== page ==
queens university racist

Students at Queen's University are documenting widespread racism and discrimination

Institutions across the country have been taken to task in recent months over racist histories and practises amid the Black Lives Matter movement, and students at the Queen's University Smith School of Business are now publicly sharing their own experiences of discrimination.

An Instagram page titled Stolen by Smith has circulated widely in recent days, and it allows students from the business school to submit and document the racism and prejudice they say they frequently experienced throughout their time at the institution. 

"CW: Experiences of systemic violence. Documenting discrimination at, by, and in Smith School of Business," reads the bio of the Instagram account.

The page was inspired by a similar account created for Black students at Harvard Law, which has 5,257 followers as of July 13 at 3:20 p.m.

The Stolen by Smith account has a total of 10,800 followers as of the same time, and 208 posts have been published documenting instances of racism and discrimination. 

"As a gay man of colour from a lower socio-economic class (relative to the Queen's norm), I knew in the first month at QC that I was an outsider, a diversity pick and quite frankly unwanted," reads one recent anonymous submission.

"I adapted my demeanour downplay my ethnicity, sexuality and economic status. The racism is so entrenched in that faculty and student white majority that I remember sitting in ops class and having my white straight professor expressing his distaste for Trudeau's 2016 cabinet — as he thought the pick should be on merit only insinuating none of the 'diverse' cabinet members were actually qualified (silence in the class ensued)."

Other submissions include stories of white students proudly singing the n-word at parties, POC students being told to "go back to where [they] came from," several young women detailing sexual assaults, many students expressing that they felt they didn't belong if they didn't come from a wealthy and white background, and more.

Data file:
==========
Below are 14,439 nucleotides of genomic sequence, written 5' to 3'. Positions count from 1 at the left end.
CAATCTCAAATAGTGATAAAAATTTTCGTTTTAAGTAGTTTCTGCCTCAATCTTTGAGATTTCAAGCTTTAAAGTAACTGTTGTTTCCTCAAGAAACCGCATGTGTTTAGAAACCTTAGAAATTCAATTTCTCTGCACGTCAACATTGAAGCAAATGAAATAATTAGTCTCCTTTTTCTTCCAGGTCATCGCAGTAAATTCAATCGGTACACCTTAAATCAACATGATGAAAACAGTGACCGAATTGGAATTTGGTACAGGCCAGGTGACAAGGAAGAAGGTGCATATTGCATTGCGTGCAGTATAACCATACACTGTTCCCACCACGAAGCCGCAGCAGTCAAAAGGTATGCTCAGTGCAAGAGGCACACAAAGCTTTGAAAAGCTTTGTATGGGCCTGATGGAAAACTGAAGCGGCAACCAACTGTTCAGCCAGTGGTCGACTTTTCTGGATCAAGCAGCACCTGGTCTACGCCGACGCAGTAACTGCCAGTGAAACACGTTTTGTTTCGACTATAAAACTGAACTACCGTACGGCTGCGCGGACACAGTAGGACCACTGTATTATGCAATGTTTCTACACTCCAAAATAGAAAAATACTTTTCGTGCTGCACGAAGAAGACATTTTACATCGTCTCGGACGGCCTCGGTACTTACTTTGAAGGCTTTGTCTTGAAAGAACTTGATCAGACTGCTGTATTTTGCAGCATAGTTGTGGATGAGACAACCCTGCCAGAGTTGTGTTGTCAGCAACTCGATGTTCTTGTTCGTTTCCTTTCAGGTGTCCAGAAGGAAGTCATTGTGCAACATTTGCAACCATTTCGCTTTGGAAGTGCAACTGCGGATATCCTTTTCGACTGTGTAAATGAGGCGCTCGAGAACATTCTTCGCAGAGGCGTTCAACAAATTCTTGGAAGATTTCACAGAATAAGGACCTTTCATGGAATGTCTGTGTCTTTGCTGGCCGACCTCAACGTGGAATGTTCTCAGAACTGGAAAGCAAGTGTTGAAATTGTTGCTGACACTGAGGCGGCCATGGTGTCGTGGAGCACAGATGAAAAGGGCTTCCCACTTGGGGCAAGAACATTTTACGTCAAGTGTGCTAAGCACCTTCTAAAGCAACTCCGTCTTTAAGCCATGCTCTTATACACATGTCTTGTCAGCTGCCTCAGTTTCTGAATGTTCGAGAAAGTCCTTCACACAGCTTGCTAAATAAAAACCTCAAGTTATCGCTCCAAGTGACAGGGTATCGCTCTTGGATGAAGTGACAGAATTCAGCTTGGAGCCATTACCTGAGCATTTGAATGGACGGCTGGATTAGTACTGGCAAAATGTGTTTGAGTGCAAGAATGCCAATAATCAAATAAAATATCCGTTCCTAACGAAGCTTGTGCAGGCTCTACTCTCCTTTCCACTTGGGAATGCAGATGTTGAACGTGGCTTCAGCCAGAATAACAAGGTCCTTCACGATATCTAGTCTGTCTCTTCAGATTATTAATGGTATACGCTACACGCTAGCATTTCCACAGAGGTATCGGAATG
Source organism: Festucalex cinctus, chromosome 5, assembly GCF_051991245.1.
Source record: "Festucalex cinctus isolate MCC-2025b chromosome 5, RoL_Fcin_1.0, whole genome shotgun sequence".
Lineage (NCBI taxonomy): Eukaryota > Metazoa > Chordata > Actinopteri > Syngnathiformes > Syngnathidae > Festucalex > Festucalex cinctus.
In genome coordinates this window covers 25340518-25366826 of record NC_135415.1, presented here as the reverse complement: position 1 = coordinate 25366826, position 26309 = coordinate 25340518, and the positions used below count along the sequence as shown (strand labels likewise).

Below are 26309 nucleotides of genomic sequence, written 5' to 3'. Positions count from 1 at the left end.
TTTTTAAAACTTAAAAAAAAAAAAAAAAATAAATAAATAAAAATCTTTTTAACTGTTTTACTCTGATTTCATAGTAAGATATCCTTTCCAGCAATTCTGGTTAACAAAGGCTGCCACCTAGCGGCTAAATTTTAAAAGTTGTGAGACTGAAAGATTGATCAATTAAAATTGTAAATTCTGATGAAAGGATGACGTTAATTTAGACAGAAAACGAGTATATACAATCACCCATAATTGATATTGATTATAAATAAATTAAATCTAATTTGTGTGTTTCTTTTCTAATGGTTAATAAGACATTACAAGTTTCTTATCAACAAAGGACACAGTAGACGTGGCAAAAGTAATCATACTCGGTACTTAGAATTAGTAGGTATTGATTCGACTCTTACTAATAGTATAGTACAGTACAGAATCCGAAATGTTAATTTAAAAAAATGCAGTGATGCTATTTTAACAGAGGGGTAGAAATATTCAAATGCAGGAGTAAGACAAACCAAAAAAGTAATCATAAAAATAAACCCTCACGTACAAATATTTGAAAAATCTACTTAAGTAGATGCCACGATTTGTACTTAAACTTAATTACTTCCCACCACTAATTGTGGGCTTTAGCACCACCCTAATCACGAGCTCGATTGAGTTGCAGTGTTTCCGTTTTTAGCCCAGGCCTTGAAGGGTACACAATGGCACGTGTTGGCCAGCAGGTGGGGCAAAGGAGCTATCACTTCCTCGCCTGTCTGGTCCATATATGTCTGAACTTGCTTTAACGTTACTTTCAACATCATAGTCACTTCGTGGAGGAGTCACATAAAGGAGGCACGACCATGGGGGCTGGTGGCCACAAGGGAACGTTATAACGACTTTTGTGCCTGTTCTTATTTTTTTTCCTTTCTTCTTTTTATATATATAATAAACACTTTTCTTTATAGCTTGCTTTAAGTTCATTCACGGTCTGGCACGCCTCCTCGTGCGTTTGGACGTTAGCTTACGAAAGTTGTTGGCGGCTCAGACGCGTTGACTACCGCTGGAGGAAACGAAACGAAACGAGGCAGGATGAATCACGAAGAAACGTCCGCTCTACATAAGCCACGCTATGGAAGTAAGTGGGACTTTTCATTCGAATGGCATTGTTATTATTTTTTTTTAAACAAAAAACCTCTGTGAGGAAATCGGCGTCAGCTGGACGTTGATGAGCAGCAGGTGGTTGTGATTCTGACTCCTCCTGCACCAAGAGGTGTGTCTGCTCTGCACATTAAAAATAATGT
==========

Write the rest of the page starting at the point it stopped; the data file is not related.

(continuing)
The majority of the submissions are nameless, but many of the posts are nonetheless filled with comments expressing empathy and support for the negative experiences had by so many students who just didn't fit the mould.

In an update posted two days ago, the two students who started the Instagram account, Kelly Weiling Zou and Meena Waseem, said action is being taken behind the scenes to ensure that actual change comes as a result of these stories.

"As of right now, I am working of current Smith School of Business students and alumni to compile a list of initiatives that we want to see implemented or changed in the school. We are working to ensure that our proposal is thoroughly supported and substantiated by date," the post reads.

"More information on the proposals that we are putting forwards will be available soon. Please stay tuned and continue to disrupt the Smith School of Business."

Lead photo by

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